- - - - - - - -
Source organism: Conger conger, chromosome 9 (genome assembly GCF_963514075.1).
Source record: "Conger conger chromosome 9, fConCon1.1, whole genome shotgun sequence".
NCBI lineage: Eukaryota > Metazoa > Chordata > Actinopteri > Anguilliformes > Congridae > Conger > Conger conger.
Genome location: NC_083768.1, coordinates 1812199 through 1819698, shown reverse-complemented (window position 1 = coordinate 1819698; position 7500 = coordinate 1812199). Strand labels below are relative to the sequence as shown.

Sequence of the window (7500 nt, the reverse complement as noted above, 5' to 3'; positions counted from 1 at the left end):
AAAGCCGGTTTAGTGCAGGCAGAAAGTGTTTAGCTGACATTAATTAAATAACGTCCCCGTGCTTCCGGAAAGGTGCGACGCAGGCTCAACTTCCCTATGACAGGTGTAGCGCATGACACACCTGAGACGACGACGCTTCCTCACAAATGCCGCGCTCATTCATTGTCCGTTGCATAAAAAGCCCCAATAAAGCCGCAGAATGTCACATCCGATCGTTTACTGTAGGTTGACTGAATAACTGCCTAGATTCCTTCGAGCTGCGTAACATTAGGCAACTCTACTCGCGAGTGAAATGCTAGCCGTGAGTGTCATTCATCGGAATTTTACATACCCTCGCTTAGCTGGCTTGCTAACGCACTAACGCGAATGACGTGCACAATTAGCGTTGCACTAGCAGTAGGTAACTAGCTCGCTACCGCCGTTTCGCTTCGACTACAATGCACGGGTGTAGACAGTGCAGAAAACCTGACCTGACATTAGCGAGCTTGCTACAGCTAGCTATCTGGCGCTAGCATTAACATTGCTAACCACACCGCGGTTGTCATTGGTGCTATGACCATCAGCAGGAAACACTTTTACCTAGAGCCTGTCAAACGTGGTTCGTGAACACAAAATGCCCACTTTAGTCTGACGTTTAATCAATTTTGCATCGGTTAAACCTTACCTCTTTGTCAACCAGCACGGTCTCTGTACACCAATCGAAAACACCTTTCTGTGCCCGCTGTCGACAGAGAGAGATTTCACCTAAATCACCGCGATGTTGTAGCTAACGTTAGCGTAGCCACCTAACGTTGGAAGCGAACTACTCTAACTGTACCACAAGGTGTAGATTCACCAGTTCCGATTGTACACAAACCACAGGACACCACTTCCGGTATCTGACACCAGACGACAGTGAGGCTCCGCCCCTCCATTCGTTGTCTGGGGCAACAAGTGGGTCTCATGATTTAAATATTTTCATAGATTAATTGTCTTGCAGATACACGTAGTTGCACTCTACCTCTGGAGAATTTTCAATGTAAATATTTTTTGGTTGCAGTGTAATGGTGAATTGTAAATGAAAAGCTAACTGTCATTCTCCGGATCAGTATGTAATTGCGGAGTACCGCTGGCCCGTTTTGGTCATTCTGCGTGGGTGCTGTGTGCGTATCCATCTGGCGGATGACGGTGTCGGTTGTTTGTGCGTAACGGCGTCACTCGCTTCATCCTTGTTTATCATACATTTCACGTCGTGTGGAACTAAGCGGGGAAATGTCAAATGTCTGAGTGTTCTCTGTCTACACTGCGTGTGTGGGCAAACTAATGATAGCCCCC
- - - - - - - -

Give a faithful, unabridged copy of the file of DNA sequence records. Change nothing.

Source organism: Conger conger, chromosome 9 (genome assembly GCF_963514075.1).
Source record: "Conger conger chromosome 9, fConCon1.1, whole genome shotgun sequence".
NCBI lineage: Eukaryota > Metazoa > Chordata > Actinopteri > Anguilliformes > Congridae > Conger > Conger conger.
Genome location: NC_083768.1, coordinates 1812199 through 1819698, shown reverse-complemented (window position 1 = coordinate 1819698; position 7500 = coordinate 1812199). Strand labels below are relative to the sequence as shown.

Sequence of the window (7500 nt, the reverse complement as noted above, 5' to 3'; positions counted from 1 at the left end):
AAAGCCGGTTTAGTGCAGGCAGAAAGTGTTTAGCTGACATTAATTAAATAACGTCCCCGTGCTTCCGGAAAGGTGCGACGCAGGCTCAACTTCCCTATGACAGGTGTAGCGCATGACACACCTGAGACGACGACGCTTCCTCACAAATGCCGCGCTCATTCATTGTCCGTTGCATAAAAAGCCCCAATAAAGCCGCAGAATGTCACATCCGATCGTTTACTGTAGGTTGACTGAATAACTGCCTAGATTCCTTCGAGCTGCGTAACATTAGGCAACTCTACTCGCGAGTGAAATGCTAGCCGTGAGTGTCATTCATCGGAATTTTACATACCCTCGCTTAGCTGGCTTGCTAACGCACTAACGCGAATGACGTGCACAATTAGCGTTGCACTAGCAGTAGGTAACTAGCTCGCTACCGCCGTTTCGCTTCGACTACAATGCACGGGTGTAGACAGTGCAGAAAACCTGACCTGACATTAGCGAGCTTGCTACAGCTAGCTATCTGGCGCTAGCATTAACATTGCTAACCACACCGCGGTTGTCATTGGTGCTATGACCATCAGCAGGAAACACTTTTACCTAGAGCCTGTCAAACGTGGTTCGTGAACACAAAATGCCCACTTTAGTCTGACGTTTAATCAATTTTGCATCGGTTAAACCTTACCTCTTTGTCAACCAGCACGGTCTCTGTACACCAATCGAAAACACCTTTCTGTGCCCGCTGTCGACAGAGAGAGATTTCACCTAAATCACCGCGATGTTGTAGCTAACGTTAGCGTAGCCACCTAACGTTGGAAGCGAACTACTCTAACTGTACCACAAGGTGTAGATTCACCAGTTCCGATTGTACACAAACCACAGGACACCACTTCCGGTATCTGACACCAGACGACAGTGAGGCTCCGCCCCTCCATTCGTTGTCTGGGGCAACAAGTGGGTCTCATGATTTAAATATTTTCATAGATTAATTGTCTTGCAGATACACGTAGTTGCACTCTACCTCTGGAGAATTTTCAATGTAAATATTTTTTGGTTGCAGTGTAATGGTGAATTGTAAATGAAAAGCTAACTGTCATTCTCCGGATCAGTATGTAATTGCGGAGTACCGCTGGCCCGTTTTGGTCATTCTGCGTGGGTGCTGTGTGCGTATCCATCTGGCGGATGACGGTGTCGGTTGTTTGTGCGTAACGGCGTCACTCGCTTCATCCTTGTTTATCATACATTTCACGTCGTGTGGAACTAAGCGGGGAAATGTCAAATGTCTGAGTGTTCTCTGTCTACACTGCGTGTGTGGGCAAACTAATGATAGCCCCC